Thanks to a blend of urbane pop, jazz and blues, Clare and the Reasons' 2007 debut album, The Movie, inspires cinematic vistas of narrative to unfold in the mind.
Actually, the Brooklyn-based chamber-pop group really wasn't thinking of movie music at the time it wrote and recorded the album, said lead singer and songwriter Clare Muldaur Manchon.
"The title was a total afterthought. It's for sure not supposed to be movie music at all, but it does tend to be little fictional narratives making up each song's own little world," said Manchon in an e-mail interview.
Although Manchon claims not to be an expert, she adores the movie soundtracks of Bernard Herrmann and Henry Mancini, as well as pre-1960 movie musicals. She doesn't care for most film music of today. "(It's gotten) to the point that it ruins films for me. It's just usually a copy of a copy of a copy. So sad!"
The music of Clare and the Reasons recalls a time when sophisticated lyrics and arrangements ruled the pop charts, but it never feels retro or vintage. Manchon, who is the daughter of folk-blues legend Geoff Muldaur, demurred when asked if she finds depth lacking in a lot of today's popular music.
"I think there is lots of sophistication in music today more and more, (such as) Grizzly Bear, My Brightest Diamond, etc. But I think it has to sadly be disguised more than before. Back in the day, it seems you could have a pretty complicated pop song that would resound with people and also say something musically, but I feel there is a resurgence coming."
Speaking of My Brightest Diamond, that fellow band of Brooklynites will headline a concert that will also feature Clare and the Reasons this Saturday night at Solar Culture Gallery.
Of My Brightest Diamond, Manchon said simply, "I love and admire that group big-time. We are on tour with them for three months."
Turns out one of the hotbeds of cool, creative and up-and-coming bands is Brooklyn, which is home to groups as diverse as Clap Your Hands Say Yeah, A Place to Bury Strangers, Au Revoir Simone, Barbez, Parts and Labor, Say Hi to Your Mom, We Are Scientists, Vietnam, Oxford Collapse and Death Vessel, among many others.
When asked about the Brooklyn scene, Manchon said, "Life in Brooklyn is a musical haven; its standards are very high, and (its) pace pretty quick."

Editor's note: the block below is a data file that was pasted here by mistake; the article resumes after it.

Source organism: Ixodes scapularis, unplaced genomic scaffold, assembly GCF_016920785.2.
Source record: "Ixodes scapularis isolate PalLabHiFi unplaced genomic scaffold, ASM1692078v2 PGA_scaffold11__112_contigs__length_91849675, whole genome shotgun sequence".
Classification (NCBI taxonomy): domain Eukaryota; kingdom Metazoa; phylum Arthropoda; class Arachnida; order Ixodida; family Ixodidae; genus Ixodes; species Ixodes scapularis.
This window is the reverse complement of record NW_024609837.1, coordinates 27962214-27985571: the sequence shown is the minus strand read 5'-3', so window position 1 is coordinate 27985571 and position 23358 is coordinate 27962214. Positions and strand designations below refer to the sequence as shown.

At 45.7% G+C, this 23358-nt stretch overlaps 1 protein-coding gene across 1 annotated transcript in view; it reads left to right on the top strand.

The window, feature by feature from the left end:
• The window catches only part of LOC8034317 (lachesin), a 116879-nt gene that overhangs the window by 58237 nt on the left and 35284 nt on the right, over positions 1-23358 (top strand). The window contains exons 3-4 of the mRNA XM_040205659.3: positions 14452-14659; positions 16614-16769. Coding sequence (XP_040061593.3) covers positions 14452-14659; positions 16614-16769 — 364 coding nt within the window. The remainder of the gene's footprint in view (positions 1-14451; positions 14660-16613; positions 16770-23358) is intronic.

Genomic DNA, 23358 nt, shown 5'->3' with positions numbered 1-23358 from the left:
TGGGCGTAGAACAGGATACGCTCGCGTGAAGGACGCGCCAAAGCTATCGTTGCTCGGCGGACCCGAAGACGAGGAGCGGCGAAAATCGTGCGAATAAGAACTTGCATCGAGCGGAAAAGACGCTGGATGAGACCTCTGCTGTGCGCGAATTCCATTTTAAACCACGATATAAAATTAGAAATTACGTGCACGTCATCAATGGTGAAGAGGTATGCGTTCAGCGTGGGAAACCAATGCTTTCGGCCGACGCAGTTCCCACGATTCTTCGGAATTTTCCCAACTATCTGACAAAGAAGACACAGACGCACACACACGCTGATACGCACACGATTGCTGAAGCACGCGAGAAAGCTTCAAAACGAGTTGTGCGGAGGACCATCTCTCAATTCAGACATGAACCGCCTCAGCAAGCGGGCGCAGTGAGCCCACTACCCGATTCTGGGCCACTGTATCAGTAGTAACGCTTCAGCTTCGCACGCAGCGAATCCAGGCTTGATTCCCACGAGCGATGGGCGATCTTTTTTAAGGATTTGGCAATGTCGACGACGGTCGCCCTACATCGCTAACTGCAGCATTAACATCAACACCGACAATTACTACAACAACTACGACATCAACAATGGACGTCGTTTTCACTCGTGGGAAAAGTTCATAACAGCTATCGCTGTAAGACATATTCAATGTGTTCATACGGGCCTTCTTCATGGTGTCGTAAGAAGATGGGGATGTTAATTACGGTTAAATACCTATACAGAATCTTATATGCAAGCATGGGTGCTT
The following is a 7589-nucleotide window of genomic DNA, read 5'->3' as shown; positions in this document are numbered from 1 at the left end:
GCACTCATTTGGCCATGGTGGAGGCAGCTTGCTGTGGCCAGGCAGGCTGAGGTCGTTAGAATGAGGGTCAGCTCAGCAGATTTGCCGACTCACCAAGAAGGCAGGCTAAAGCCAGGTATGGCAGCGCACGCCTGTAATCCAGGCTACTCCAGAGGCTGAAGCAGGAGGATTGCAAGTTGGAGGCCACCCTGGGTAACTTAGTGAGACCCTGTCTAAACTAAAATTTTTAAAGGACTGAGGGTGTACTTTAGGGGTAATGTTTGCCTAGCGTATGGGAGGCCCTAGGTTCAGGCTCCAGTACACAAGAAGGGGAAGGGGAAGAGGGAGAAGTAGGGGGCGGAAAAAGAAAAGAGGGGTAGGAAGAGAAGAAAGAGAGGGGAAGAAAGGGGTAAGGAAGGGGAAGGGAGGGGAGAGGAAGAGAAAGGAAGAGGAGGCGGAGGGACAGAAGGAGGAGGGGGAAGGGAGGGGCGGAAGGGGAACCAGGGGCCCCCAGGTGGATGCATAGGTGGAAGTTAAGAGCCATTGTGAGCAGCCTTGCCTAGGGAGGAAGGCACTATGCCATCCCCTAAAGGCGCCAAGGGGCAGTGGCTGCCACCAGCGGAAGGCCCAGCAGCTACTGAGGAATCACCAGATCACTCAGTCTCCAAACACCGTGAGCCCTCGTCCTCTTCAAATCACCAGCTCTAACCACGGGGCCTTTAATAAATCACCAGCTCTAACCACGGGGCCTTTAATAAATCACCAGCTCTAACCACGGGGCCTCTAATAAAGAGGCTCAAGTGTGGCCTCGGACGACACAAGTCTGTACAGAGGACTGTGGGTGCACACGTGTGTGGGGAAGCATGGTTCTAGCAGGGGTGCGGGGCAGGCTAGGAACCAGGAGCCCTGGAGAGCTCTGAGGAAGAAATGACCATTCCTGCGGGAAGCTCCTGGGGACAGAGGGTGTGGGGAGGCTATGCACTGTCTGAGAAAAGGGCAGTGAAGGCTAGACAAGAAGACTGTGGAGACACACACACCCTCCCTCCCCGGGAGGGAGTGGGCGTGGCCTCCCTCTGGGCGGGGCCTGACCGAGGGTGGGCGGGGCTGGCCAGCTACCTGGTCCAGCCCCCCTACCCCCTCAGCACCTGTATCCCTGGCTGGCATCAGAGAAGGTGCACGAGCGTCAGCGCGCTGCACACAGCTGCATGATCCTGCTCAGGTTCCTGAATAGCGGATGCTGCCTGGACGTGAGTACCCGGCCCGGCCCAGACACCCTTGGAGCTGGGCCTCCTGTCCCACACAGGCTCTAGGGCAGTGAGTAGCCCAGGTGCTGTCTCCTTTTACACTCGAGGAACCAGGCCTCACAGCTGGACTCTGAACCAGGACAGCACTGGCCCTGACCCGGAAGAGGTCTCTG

Clare and the Reasons is a six-piece band, but The Movie includes guest appearances by legendary composer-arranger-producer Van Dyke Parks, singer-songwriter Sufjan Stevens and Swiss jazz-harmonica player Gregoire Maret.
Most of the Reasons' songs are created by Manchon and her multi-instrumentalist husband, Olivier Manchon. The couple met while they were students at the Berklee College of Music. "I write the songs (music and lyrics), and then Olivier writes the arrangements," she said. "But we share and look to each other along the way with both parts."
Their music combines qualities of whimsy and melancholy. "We laugh and cry a lot," Manchon said. "I get really bored when bands take themselves too seriously, yet it's important to be very serious about your craft as a musician, so we try to have well-crafted/arranged music and act like goofballs on stage."
Clare and the Reasons are hard at work writing songs for the follow-up to The Movie. Recording will begin this winter, with a release hoped for next year.
In the meantime, if you search the Internet, you may be able to find two recent singles: a gorgeous cover of Tears for Fears' "Everybody Wants to Rule the World" (it was included on the European release of The Movie) and the band's quickie single "Obama Over the Rainbow," a dreamy adaptation of the classic Judy Garland tune in which Manchon uses her sweet, youthful voice to intone "Obama" over and over.
Although the band didn't presume that the song would help Barack Obama get elected, its members naturally were overjoyed to learn the results. Manchon says she and the Reasons recorded the tune "because if you say something enough, it will come true, and it did! I think it was a tiny, tiny spirit lifter."
Ultimately, Manchon said, she hopes the music of her band inspires the imaginations of its listeners.
"I just want people's imaginations to run wild with them when they hear the music. When you make a record, you're giving it away forever, so I hope people find room to play in it."